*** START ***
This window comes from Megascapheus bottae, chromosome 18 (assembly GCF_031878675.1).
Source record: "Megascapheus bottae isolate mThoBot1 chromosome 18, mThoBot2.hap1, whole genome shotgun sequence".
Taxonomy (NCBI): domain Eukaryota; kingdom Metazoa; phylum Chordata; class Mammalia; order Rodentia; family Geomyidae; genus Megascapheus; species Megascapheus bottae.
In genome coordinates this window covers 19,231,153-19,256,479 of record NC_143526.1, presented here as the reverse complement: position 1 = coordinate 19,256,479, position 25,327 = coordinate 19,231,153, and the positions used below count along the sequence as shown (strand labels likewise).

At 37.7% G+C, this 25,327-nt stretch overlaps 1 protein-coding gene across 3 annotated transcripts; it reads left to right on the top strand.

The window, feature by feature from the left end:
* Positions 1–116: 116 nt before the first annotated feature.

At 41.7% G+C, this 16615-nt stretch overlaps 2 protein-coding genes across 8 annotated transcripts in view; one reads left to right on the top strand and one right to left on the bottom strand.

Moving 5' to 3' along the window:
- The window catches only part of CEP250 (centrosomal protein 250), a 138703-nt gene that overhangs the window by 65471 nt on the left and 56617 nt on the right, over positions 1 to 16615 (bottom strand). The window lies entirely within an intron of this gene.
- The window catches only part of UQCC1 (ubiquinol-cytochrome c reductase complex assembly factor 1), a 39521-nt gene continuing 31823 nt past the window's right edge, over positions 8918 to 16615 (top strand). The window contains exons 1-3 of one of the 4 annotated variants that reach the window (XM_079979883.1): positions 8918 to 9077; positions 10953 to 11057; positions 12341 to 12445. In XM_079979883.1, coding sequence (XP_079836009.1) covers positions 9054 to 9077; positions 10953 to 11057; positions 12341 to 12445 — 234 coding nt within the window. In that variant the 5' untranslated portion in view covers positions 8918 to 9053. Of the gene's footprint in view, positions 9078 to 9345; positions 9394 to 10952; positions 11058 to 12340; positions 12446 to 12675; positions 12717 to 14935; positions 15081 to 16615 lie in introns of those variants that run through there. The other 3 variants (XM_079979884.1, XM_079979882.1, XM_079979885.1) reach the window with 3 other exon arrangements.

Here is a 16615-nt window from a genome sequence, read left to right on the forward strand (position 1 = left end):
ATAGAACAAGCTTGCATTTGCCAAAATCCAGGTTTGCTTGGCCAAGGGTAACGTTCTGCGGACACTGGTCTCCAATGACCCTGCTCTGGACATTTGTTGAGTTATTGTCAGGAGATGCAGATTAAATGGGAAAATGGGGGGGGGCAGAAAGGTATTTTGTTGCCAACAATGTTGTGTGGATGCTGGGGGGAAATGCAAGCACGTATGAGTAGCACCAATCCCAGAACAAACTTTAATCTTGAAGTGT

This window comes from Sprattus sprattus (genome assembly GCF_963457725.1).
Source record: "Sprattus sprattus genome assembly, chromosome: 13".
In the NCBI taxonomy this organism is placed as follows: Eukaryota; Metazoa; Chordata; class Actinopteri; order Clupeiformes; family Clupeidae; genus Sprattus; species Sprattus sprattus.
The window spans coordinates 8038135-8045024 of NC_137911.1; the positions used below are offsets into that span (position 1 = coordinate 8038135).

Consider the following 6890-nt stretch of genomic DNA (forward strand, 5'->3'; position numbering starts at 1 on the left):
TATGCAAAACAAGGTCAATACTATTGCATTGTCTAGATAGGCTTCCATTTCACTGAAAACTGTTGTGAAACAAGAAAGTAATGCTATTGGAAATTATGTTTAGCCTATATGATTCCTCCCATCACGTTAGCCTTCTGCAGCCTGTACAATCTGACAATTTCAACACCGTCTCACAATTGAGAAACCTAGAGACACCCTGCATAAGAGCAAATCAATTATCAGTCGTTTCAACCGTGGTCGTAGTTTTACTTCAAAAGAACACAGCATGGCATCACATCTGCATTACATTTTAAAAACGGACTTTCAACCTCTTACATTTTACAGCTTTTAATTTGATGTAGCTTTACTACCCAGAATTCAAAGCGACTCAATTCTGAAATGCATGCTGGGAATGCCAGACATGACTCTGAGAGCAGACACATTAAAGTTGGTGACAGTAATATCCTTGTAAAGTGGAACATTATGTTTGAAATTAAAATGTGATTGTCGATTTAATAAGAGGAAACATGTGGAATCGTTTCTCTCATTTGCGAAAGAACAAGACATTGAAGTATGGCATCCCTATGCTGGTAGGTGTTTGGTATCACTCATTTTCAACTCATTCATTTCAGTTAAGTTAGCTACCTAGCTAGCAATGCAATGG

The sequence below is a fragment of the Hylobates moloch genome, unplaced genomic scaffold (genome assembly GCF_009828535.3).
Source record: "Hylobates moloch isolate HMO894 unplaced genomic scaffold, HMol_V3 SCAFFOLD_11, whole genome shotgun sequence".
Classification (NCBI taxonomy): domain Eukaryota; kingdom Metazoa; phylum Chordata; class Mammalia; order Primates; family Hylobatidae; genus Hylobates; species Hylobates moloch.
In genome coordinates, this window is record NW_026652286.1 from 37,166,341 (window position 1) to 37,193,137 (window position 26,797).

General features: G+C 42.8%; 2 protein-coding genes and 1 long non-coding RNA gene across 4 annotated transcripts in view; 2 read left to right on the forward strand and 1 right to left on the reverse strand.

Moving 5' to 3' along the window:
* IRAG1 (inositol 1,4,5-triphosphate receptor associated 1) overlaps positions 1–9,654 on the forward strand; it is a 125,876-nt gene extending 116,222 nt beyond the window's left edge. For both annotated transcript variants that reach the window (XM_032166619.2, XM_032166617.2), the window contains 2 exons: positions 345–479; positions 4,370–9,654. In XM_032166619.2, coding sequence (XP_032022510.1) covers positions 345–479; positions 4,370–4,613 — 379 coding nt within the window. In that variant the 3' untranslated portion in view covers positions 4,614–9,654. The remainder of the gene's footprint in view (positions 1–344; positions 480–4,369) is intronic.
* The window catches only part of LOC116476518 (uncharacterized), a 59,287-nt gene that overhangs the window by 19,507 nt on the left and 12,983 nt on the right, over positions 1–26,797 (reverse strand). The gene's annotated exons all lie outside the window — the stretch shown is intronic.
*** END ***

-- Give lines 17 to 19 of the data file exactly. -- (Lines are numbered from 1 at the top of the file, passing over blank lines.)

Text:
The window spans coordinates 8038135-8045024 of NC_137911.1; the positions used below are offsets into that span (position 1 = coordinate 8038135).

Consider the following 6890-nt stretch of genomic DNA (forward strand, 5'->3'; position numbering starts at 1 on the left):
TATGCAAAACAAGGTCAATACTATTGCATTGTCTAGATAGGCTTCCATTTCACTGAAAACTGTTGTGAAACAAGAAAGTAATGCTATTGGAAATTATGTTTAGCCTATATGATTCCTCCCATCACGTTAGCCTTCTGCAGCCTGTACAATCTGACAATTTCAACACCGTCTCACAATTGAGAAACCTAGAGACACCCTGCATAAGAGCAAATCAATTATCAGTCGTTTCAACCGTGGTCGTAGTTTTACTTCAAAAGAACACAGCATGGCATCACATCTGCATTACATTTTAAAAACGGACTTTCAACCTCTTACATTTTACAGCTTTTAATTTGATGTAGCTTTACTACCCAGAATTCAAAGCGACTCAATTCTGAAATGCATGCTGGGAATGCCAGACATGACTCTGAGAGCAGACACATTAAAGTTGGTGACAGTAATATCCTTGTAAAGTGGAACATTATGTTTGAAATTAAAATGTGATTGTCGATTTAATAAGAGGAAACATGTGGAATCGTTTCTCTCATTTGCGAAAGAACAAGACATTGAAGTATGGCATCCCTATGCTGGTAGGTGTTTGGTATCACTCATTTTCAACTCATTCATTTCAGTTAAGTTAGCTACCTAGCTAGCAATGCAATGG